In all honesty we could have included every track from the Bad Brains second album in our top ten, and still had half a dozen classics left over. Indeed the self-titled debut, released on cassette only, featured many of the same songs, which kinda makes Rock For Light the debut. Either way, it’s an astonishing record, and was named by Kurt Cobain among his top fifty of all time. Just buy it.

5) I Against I (I Against I, 1986)

The title track of their third studio album, I Against I takes it’s title from the Rastafarian phrase I And I, and later lent it’s name to a punk band from the Netherlands, of all places. Another furiously paced tune, it finds the band rallying against an uncaring society where “everybody’s only in it for themselves.” Also of note on the album is Sacred Love, which HR sang down the phone from prison after getting busted for marijuana distribution.

4) The Youth Are Getting Restless (The Youth Are Getting Restless, 1990)

Another reggae number sandwiched between brutal punk songs, The Youth Are Getting Restless is best known as the title track of a live album recorded in Amsterdam in 1987, where you’ll hear it following the manic Let Me Help and preceding Banned From DC. The lyrics, written several years before the end of apartheid, are self-explanatory: ‘Black Africa, white Africa, it’s time for revolution!

3) We Will Not (Rock For Light, 1983)

Long before Rage Against The Machine’s iconic ‘Fuck you I won’t do what you tell me!’, the Bad Brains sang an equally defiant refrain with ‘We will not do what they want or do what they say!’. Granted, most people didn’t have a clue what the rest of the lyrics were about (and still don’t, if we’re honest), but there’s no questioning the intent.

2) Banned In DC (Bad Brains, 1982)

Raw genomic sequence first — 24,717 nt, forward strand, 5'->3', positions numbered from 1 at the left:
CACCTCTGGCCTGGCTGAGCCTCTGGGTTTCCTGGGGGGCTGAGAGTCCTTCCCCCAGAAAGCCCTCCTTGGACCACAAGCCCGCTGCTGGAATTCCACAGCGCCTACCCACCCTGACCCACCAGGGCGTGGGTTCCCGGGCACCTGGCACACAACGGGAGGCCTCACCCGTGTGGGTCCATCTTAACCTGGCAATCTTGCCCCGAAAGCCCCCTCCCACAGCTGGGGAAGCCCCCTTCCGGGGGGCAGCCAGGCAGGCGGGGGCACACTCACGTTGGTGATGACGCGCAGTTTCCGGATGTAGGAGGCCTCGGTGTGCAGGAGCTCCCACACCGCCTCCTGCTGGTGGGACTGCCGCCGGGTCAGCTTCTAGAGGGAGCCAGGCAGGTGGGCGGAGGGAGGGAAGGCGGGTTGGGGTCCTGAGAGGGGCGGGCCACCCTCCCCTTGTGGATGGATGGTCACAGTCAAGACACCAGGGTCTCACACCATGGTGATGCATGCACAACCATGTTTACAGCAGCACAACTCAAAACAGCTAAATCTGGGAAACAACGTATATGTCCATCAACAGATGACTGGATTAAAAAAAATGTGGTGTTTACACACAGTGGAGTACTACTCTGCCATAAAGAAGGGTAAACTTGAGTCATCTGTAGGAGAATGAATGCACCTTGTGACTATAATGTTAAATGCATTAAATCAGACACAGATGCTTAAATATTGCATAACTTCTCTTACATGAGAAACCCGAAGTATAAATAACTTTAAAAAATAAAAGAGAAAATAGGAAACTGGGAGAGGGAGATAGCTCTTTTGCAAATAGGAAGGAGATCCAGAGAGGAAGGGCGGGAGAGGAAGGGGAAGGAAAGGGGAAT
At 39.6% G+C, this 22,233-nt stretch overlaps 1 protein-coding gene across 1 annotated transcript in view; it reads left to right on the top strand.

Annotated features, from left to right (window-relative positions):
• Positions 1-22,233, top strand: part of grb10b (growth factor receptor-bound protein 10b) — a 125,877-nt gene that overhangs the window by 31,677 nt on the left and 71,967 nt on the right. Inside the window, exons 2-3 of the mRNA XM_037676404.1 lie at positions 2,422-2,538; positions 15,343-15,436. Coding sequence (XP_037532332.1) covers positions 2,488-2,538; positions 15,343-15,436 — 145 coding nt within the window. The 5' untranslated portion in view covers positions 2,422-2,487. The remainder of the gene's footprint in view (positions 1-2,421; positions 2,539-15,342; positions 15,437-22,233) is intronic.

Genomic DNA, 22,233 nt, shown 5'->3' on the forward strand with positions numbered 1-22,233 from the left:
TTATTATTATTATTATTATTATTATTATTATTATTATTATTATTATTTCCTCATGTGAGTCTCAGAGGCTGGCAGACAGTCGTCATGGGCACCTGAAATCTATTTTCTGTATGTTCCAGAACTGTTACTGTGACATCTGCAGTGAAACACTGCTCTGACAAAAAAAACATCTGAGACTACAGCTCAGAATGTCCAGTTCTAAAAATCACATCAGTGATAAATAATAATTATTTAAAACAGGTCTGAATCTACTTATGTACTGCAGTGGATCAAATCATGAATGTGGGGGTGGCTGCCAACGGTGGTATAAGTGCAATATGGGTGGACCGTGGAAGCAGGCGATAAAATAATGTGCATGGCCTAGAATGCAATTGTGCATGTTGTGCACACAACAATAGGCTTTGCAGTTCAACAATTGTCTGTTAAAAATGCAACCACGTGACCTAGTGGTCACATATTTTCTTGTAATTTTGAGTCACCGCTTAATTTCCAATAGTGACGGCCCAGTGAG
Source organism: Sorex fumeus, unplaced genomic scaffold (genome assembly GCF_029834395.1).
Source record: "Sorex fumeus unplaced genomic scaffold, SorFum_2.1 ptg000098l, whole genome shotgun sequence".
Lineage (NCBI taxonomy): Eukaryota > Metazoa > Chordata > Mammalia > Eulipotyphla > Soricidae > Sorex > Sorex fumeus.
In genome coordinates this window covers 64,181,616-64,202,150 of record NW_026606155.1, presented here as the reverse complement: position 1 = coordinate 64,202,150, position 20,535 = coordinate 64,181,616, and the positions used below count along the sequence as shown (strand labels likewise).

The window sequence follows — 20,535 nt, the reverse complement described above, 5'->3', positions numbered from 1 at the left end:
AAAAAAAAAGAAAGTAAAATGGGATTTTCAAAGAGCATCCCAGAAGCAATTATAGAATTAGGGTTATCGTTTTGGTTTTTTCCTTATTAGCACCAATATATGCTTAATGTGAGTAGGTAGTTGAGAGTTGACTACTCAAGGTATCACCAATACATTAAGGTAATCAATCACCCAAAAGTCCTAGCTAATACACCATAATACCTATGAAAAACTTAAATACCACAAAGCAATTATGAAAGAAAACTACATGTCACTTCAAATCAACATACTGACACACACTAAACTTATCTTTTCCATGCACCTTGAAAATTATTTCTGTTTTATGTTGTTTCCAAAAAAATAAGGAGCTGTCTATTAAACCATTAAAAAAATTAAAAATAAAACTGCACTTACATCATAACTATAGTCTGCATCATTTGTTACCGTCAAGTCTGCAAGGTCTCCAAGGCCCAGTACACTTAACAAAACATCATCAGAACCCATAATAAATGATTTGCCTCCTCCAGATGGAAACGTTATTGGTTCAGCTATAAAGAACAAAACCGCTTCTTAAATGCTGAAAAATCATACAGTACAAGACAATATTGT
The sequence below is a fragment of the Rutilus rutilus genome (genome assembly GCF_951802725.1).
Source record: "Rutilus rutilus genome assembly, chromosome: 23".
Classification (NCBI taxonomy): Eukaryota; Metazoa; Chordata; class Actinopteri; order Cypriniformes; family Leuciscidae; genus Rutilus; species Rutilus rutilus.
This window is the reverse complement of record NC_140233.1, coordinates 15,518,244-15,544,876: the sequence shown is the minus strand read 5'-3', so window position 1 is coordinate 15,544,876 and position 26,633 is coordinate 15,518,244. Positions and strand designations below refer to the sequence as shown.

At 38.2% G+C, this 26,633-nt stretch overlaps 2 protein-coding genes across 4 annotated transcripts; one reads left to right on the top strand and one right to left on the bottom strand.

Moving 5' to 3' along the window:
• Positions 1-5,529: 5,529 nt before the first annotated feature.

As the title suggests, Bad Brains were (unofficially) banned from their home-town, Washington DC, and relocated to New York City in 1979, where they became a massive influence on the the burgeoning punk scene, and hardcore in particular. Also the title of a book about the DC punk scene, Banned In DC finds them wearing the ban as a badge of honour, and pointing out that there’s “a thousand more places to go.”

1) Pay To Cum (single, 1980)

Released in 1980 on their own Bad Brains records, the bands’ debut single clocked in at just one minute and 33 seconds long, and seemingly had aspirations of breaking some sort of land-speed record. Even today you’d be hard pushed to find a faster song or indeed read the lyrics as fast as HR spits them out. A classic in every sense.

The 10 best Bad Brains songs, chosen by Killswitch Engage's Jesse Leach

Stone Sour stream Bad Brains cover


A veteran of rock, punk and metal journalism for almost three decades, across his career Mörat has interviewed countless music legends for the likes of Metal Hammer, Classic Rock, Kerrang! and more. He's also an accomplished photographer and author whose first novel, The Road To Ferocity, was published in 2014. Famously, it was none other than Motörhead icon and dear friend Lemmy who christened Mörat with his moniker.